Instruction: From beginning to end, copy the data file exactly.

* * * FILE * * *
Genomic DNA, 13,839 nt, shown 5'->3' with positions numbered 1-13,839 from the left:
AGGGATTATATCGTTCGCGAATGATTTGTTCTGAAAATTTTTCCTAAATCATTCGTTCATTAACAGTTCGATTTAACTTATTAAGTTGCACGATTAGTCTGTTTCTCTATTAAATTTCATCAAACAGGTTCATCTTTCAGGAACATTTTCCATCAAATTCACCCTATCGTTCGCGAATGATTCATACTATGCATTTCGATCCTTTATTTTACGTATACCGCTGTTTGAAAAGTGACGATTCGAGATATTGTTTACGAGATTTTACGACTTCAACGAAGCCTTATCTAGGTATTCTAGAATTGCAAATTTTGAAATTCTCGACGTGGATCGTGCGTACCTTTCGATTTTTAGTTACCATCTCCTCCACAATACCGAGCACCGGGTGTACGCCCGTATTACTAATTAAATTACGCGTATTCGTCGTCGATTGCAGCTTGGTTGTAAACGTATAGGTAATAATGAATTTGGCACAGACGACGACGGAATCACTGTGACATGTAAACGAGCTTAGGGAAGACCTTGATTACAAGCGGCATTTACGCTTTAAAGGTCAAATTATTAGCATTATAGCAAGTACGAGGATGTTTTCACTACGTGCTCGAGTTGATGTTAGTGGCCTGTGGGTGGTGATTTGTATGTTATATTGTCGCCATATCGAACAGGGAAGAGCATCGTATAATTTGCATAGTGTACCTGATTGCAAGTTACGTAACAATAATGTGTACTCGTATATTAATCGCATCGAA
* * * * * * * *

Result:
Genomic DNA, 13,839 nt, shown 5'->3' with positions numbered 1-13,839 from the left:
AGGGATTATATCGTTCGCGAATGATTTGTTCTGAAAATTTTTCCTAAATCATTCGTTCATTAACAGTTCGATTTAACTTATTAAGTTGCACGATTAGTCTGTTTCTCTATTAAATTTCATCAAACAGGTTCATCTTTCAGGAACATTTTCCATCAAATTCACCCTATCGTTCGCGAATGATTCATACTATGCATTTCGATCCTTTATTTTACGTATACCGCTGTTTGAAAAGTGACGATTCGAGATATTGTTTACGAGATTTTACGACTTCAACGAAGCCTTATCTAGGTATTCTAGAATTGCAAATTTTGAAATTCTCGACGTGGATCGTGCGTACCTTTCGATTTTTAGTTACCATCTCCTCCACAATACCGAGCACCGGGTGTACGCCCGTATTACTAATTAAATTACGCGTATTCGTCGTCGATTGCAGCTTGGTTGTAAACGTATAGGTAATAATGAATTTGGCACAGACGACGACGGAATCACTGTGACATGTAAACGAGCTTAGGGAAGACCTTGATTACAAGCGGCATTTACGCTTTAAAGGTCAAATTATTAGCATTATAGCAAGTACGAGGATGTTTTCACTACGTGCTCGAGTTGATGTTAGTGGCCTGTGGGTGGTGATTTGTATGTTATATTGTCGCCATATCGAACAGGGAAGAGCATCGTATAATTTGCATAGTGTACCTGATTGCAAGTTACGTAACAATAATGTGTACTCGTATATTAATCGCATCGAA